Tag Archives: aid

Sounds from the Sahel: Mali Song of the Week

Toumani Diabate – Ismael Drame

As Europe finally appears to be acknowledging the sheer scale for the refugee crisis, we are reminded of a piece covered previously by the Hub written by Alex Duval Smith. Catching up with her writing recently, it is delightful to see some unadulterated good news being reported. Wanting to post this weeks ago, it gives me great pleasure to introduce to you Mali’s “most dedicated postman“.

Aboubacar Doumbia, the a man who “lives and breathes” public service, arrives at Duval Smith’s door as a refreshing and wholly unexpected change to the corrupt and dysfunctional public administration that characterises Mali.  Having cobbled together his impeccable uniform, including his home-made cap, he zooms around Bamako on a bright yellow scooter. Endearingly, he appears to refer to himself in the third person regularly – as a sign of respect and admiration of the virtues and ideals of his profession: “If the postman ever returns a letter to sender – which is rare – he feels terrible. That day he has failed in his duties as a public servant.”

Like Postman Aboubacar, faced with government inaction and endemic failure, German citizens have also taken matters into their own hands, and have inspired many other European citizens to do the same. A website called Refugees Welcome has been created to matchmake citizens willing to share their homes with refugees. Two of the site’s founders, Jonas Kakoschke, 31, and Mareike Geiling, 28, live with 39-year-old Bakari Conan, a refugee from Mali, whom they are helping with German classes while he waits for a work permit. The welcoming phrase ‘Refugees Welcome’ has caught on in all different walks of German life including football, which is a good barometer in any European country of how popular a policy is.

The refugee crisis is revealing a lot about the sense of global public service seen within the different populations of Europe. Britain is scoring spectacularly low at present, though it is one of the biggest contributors to aid programmes in countries neighbouring Syria like Lebanon. European aid programmes usually run along colonial ties. Mali’s main source of aid is France for example and, so the theory goes, Britain concentrates on Ghana, Nigeria and others instead. Migration usually follows a similar pattern. However, in the case of Bakari these ties have been broken by the scale of German hospitality. And though Britain’s efforts on humanitarian funding look sound, more long-term European development aid programmes have been greatly discredited by Duval Smith in her original article as well as others. She observes them as being a big part of the cause of the crisis as the do little to resolve the problems of everyday people and instead prop-up the perpetrating regimes and broken economic systems.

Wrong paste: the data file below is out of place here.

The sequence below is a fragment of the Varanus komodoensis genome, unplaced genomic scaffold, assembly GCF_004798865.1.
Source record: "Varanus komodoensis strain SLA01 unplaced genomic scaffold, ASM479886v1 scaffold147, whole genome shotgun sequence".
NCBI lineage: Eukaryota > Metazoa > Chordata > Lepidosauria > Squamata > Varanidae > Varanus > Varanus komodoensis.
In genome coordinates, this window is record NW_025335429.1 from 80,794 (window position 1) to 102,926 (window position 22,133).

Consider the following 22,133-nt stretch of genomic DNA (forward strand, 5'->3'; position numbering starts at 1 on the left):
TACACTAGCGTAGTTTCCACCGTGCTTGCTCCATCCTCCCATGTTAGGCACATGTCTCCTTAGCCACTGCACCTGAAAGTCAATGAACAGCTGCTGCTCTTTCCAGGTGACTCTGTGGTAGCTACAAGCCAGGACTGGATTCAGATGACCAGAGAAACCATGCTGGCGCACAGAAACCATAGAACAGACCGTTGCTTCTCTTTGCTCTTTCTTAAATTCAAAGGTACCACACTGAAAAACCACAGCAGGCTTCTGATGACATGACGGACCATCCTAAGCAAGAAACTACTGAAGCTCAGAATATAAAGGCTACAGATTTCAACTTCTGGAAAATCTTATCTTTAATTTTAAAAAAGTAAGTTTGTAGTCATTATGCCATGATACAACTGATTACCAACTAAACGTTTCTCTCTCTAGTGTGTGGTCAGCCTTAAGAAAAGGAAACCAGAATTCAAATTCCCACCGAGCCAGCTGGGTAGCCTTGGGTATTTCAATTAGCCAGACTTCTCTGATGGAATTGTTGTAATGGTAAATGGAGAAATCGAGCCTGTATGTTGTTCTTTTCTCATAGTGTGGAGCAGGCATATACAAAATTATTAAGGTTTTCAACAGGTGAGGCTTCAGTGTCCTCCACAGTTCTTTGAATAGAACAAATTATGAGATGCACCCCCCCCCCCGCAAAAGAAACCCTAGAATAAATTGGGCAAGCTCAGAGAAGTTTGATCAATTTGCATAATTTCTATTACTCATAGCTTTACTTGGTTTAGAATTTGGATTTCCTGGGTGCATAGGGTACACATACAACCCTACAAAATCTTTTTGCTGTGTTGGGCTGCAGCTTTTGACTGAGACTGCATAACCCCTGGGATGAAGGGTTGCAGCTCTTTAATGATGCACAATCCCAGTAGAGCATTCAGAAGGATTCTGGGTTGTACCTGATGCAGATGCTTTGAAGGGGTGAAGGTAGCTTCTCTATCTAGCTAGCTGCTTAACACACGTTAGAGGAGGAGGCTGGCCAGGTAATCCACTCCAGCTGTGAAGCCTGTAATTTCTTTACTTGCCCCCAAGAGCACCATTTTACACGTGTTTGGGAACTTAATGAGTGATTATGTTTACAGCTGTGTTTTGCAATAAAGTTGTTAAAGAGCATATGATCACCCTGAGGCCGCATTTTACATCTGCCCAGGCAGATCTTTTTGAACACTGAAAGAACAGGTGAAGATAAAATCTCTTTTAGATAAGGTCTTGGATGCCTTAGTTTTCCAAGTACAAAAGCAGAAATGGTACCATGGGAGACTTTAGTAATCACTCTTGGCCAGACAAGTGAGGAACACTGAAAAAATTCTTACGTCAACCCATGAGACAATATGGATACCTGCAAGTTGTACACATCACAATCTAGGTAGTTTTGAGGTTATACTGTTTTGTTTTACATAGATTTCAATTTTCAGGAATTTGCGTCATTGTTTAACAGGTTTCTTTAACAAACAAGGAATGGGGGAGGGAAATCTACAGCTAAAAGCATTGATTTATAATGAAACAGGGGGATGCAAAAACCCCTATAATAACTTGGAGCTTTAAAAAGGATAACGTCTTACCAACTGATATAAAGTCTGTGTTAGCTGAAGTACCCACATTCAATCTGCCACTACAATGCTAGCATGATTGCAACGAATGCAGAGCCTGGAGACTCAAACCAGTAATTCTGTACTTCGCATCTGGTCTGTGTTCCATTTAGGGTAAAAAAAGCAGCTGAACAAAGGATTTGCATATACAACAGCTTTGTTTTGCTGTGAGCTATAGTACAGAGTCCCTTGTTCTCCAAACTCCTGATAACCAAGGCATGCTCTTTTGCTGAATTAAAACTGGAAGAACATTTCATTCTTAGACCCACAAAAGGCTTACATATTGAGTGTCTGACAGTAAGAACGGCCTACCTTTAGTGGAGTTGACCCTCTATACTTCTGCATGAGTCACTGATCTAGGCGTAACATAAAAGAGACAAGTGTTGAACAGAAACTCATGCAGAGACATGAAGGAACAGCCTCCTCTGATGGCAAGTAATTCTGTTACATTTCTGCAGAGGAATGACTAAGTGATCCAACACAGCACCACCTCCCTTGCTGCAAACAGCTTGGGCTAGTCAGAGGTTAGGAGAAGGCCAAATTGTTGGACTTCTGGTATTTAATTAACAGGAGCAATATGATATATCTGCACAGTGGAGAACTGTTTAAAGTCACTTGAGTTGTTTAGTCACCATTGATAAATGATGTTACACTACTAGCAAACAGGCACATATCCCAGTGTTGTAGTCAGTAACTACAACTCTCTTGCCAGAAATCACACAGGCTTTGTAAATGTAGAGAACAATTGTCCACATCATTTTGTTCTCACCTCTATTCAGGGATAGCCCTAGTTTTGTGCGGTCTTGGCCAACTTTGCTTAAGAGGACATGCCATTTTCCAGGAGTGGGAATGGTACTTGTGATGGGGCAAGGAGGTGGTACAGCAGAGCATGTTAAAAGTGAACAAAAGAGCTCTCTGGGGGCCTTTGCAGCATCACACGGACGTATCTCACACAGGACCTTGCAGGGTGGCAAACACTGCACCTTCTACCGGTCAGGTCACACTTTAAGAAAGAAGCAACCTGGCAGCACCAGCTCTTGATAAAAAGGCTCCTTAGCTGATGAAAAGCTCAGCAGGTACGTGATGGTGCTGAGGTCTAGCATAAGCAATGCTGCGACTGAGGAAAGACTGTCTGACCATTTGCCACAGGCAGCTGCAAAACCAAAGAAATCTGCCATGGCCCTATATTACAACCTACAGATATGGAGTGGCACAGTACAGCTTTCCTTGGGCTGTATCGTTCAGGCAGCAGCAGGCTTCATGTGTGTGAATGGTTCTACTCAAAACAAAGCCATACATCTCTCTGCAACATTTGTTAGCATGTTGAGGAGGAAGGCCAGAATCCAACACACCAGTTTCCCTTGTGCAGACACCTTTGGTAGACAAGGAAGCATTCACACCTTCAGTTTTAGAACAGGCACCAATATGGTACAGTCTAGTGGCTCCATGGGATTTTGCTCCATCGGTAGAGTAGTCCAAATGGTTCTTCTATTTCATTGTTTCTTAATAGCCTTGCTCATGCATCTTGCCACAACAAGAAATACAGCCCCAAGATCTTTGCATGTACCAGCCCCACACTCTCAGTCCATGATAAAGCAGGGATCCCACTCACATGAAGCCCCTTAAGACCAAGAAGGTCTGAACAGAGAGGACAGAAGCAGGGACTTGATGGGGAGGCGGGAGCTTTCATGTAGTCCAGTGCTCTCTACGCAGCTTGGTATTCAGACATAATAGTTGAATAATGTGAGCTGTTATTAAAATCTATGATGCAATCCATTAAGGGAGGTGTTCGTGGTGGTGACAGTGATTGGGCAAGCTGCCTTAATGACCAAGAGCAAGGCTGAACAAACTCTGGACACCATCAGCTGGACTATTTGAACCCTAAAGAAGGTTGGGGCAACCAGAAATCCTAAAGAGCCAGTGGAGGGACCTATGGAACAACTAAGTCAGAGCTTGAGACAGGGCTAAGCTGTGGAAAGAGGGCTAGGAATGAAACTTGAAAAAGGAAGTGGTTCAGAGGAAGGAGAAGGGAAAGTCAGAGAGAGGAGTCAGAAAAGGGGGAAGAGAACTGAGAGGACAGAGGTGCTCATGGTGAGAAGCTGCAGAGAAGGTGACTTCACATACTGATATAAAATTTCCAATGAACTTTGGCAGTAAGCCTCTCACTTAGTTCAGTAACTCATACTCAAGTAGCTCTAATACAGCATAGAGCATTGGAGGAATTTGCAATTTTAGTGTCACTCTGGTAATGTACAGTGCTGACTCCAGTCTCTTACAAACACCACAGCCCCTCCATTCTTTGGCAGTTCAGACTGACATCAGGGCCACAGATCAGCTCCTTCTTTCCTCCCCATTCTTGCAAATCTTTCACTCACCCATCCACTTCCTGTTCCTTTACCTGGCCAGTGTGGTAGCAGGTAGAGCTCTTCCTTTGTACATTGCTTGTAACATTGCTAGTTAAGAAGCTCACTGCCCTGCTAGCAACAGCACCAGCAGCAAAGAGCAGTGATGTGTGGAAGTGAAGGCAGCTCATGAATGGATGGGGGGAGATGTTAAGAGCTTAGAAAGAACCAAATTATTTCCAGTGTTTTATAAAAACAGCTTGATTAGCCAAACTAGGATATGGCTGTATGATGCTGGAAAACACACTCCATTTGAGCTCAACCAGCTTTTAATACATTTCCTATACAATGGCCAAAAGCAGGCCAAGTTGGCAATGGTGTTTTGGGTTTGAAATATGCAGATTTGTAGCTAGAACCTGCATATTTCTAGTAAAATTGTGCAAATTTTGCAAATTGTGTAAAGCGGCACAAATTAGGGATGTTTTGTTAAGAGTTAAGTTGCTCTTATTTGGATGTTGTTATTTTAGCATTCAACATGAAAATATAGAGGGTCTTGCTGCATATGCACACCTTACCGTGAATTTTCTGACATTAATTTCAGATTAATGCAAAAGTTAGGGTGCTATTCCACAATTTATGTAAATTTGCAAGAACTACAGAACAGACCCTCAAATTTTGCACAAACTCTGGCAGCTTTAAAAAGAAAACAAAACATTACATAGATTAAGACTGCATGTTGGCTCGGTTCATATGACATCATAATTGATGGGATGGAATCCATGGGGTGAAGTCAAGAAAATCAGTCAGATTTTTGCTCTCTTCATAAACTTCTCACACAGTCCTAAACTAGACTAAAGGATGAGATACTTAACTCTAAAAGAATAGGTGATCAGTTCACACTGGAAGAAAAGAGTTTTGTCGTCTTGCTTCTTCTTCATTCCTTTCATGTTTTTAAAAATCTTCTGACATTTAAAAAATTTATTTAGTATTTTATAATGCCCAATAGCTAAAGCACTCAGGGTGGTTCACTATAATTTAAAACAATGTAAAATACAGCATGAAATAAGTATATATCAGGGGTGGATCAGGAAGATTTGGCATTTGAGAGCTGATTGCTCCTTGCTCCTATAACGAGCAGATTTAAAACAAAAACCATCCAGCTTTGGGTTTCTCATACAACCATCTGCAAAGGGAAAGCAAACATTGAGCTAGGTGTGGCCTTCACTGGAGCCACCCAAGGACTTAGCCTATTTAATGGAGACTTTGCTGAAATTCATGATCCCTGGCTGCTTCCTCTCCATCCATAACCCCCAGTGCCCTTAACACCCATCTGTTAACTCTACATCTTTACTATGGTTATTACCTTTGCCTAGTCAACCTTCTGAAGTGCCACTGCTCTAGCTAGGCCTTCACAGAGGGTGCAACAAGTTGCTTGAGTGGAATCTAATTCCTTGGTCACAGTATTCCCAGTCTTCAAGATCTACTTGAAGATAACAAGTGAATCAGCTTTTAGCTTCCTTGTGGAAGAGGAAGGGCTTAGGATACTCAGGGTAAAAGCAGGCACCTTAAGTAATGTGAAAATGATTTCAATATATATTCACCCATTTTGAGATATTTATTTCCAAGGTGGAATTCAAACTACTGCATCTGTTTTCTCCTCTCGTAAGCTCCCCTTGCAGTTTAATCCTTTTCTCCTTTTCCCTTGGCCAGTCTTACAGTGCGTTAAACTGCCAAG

Without a serious shift in emphasis away from aid to increasing asylum quotas, Britain will not be moving up the score board any time soon it seems.

 

 

Toumani Diabate – Ismael Drame

Mali News #5 – Forces enter Diabaly and Douentza

Journalists queue to enter Diabaly this morning. All rights @joepenney

First of all Bruce Whitehouse’s situation report from the 18th of January is a must read for catching up on what has been happening in Mali.

Beyond that though there are a few interesting perspectives and pieces that it’s worth reading. First of all, lest anyone focus overly much on the conflict, it’s important to continue to highlight the extreme humanitarian crisis arriving in the wake of the conflict zones. The UN is predicting up to 710,000 people will be forced to leave their homes due to the crisis, and the international aid organisations can not cope with those numbers and the acute nature of the deprivation they are seeing. 

Civil society’s response to what they rightly see as a foreign invasion continues as people in Gao lynch an Islamist Chief who had a popular journalist killed (fr). These are not scenes that we would want to see, but they give a strong indication to the Malian people’s thoughts in the areas still occupied by the terrorist organisations in the North.

Today French forces took the central towns of Diabaly and Douentza from Al-Queda linked rebels. Quickly followed by a horde of journalists who follow the action as you can see above. As government sponsored forces continue to advance we will hear more harrowing stories of life under the terrorists, “With a razor, one of the rebel leaders traced a circle on my forearm before chopping it off with a sharp knife”.

The final update from Northern Africa has been the Algerian hostage situation which was widely linked to the situation in Mali. While it’s unclear to what extent the attack was related to what is going on in Mali, what is important is the Prime Minister’s announcement today that, “We must support effective and accountable government, back people in their search for a job and a voice and work with the UN and our international partners to solve long-standing political conflicts and grievances.” Strong rhetoric from the Prime Minister in his speech, which referred to Mali, and we can hope that Britain will commit to building resilience in Mali after this conflict has finished.

For those who want a thorough and insightful understanding into the roots of Al Qaida in the Sahara region they should look no further than this extract from Andy Morgan.

Finally, the conflict has given greater prevalence to other aspects of Mali’s offering to the world. The guardian highlighted, ‘Mali’s magical music’. And Mali’s opening 1-0 over Niger in the Africa Cup of Nations. Hopefully the powerful nature of these two facets of Malian life will show the world that there is more to Mali, and bring  people together in solidarity, supporting Mali.